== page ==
• 2 cups cooked quinoa, prepared according to package directions (I recommend Ancient Harvest)
  • 1 tablespoon coconut oil
  • ½ teaspoon yellow curry powder
  • ½ teaspoon salt
  • ½ teaspoon ground ginger


  1. Preheat oven to 400.
  2. Put quinoa in mixing bowl.
  3. Create mixture of coconut oil, yellow curry powder, salt, and ground ginger.
  4. Incorporate throughout quinoa.
  5. Set aside in baking pan.

For salad:

  • 4-5 sweet potatoes, washed and skinned, cut into uniform 1 ½-inch cubes
  • 3-4 apples, washed and cored, cut into 1 ½-inch cubes (pink ladies work well)
  • 3 tablespoons organic coconut oil
  • ½ teaspoon yellow curry powder
  • Salt and pepper to taste (about ¼ teaspoon of each)
  • 1 cup dried cranberries or fresh pomegranate seeds
  • 1 cup organic pepitas


  1. Place sweet potatoes, apples, coconut oil and curry powder in bowl, toss to evenly coat.
  2. Place in 9x13 roasting or baking pan.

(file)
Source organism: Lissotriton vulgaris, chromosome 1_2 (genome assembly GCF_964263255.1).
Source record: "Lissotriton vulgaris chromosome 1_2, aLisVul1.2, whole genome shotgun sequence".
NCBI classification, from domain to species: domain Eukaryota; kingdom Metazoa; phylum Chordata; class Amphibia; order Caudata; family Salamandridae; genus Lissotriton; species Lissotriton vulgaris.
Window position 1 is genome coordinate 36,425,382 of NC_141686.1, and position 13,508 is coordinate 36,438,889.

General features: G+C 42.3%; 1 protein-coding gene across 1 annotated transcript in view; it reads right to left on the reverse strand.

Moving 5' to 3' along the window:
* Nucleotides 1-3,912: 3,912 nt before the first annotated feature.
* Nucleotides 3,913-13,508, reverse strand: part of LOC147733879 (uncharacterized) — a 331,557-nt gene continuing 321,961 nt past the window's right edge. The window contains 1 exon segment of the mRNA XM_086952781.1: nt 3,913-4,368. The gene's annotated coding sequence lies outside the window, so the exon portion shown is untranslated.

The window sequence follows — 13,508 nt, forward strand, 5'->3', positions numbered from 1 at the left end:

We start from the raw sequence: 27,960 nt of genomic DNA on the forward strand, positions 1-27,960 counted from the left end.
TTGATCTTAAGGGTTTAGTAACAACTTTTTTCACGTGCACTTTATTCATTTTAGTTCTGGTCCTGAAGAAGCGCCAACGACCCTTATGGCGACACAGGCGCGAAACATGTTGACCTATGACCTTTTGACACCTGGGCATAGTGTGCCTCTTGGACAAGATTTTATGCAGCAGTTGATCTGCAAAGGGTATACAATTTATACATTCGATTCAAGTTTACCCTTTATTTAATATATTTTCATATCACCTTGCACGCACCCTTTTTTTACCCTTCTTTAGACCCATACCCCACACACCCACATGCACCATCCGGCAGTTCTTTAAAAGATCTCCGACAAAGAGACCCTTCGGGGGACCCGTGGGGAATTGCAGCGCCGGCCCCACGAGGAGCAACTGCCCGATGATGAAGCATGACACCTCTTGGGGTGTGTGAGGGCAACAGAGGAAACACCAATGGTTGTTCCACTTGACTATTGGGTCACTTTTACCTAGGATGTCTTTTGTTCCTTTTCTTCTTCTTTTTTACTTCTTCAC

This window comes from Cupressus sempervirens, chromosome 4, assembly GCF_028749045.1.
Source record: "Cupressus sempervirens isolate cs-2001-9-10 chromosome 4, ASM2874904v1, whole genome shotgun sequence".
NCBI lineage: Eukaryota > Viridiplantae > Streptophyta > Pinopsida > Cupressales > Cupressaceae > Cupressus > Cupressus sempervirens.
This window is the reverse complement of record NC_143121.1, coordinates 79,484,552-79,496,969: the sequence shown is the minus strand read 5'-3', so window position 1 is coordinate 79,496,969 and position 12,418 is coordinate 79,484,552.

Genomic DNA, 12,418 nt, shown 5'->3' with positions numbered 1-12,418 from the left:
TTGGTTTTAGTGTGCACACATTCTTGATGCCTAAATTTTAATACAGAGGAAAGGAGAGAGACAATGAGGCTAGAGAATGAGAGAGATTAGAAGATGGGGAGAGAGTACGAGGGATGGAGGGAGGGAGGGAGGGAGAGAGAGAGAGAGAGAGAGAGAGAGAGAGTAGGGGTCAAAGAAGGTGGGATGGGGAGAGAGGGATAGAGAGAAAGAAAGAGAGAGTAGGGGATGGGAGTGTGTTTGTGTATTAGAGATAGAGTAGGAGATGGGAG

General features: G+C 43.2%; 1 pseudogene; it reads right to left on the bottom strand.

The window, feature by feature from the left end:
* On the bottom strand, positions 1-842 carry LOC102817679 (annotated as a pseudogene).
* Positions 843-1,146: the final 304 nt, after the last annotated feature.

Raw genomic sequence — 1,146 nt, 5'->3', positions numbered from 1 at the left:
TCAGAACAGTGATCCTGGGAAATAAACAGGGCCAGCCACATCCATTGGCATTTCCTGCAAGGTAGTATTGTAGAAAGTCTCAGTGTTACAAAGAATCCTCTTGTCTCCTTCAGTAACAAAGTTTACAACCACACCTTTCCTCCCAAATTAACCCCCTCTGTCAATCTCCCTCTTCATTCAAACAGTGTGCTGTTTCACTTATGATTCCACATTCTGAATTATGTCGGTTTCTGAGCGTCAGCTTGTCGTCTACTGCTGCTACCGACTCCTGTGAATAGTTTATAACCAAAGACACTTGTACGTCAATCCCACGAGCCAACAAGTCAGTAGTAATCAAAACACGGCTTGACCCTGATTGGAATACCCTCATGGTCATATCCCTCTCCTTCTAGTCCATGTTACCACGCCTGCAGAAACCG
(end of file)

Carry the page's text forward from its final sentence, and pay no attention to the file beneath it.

3. Roast until sweet potatoes and apples are cooked perfectly (about 15 to 20 minutes).
  4. Reserve 1 ½ cups of this roasted mix to add at the end.
  5. Gently fold remainder into baking pan with cooked quinoa.

For dressing:

  • 1 teaspoon ground ginger
  • 1 teaspoon yellow curry powder
  • ¼ cup white wine vinegar
  • 1 tablespoon honey
  • Dash of sea salt
  • ¾ cup olive oil


  1. Combine ginger, yellow curry powder, white wine vinegar, honey, and sea salt in bowl, whisk in the olive oil.
  2. Taste to see if this is the acid balance or sweetness you enjoy.
  3. Adjust accordingly if needed.
  4. Pour slowly on the sides of the bowl and move ingredients to evenly cover sweet potato, apple, and quinoa in the pan until it is dressed to your liking, making sure everything is lightly coated.
  5. Place in serving bowl.
  6. Add dried cranberries or pomegranate seeds, pepitas, and reserved roasted mix to garnish the top.


Want to know more about local sweet potatoes?

Sweet potatoes come from Central and South America where they were domesticated more than 10,000 years ago. Sweet potatoes belong to the morning glory family and are often thought to be the same as yams, but yams are in a completely different botanical family related to grasses and lilies. Unlike potatoes and yams, sweet potatoes aren’t tubers – they are edible roots. Typically, sweet potatoes are orange but they can also be white, yellow, red, pink, or purple. The more intense the color, the sweeter the taste. Orange sweet potatoes are the sweetest and contain the most beta-carotene.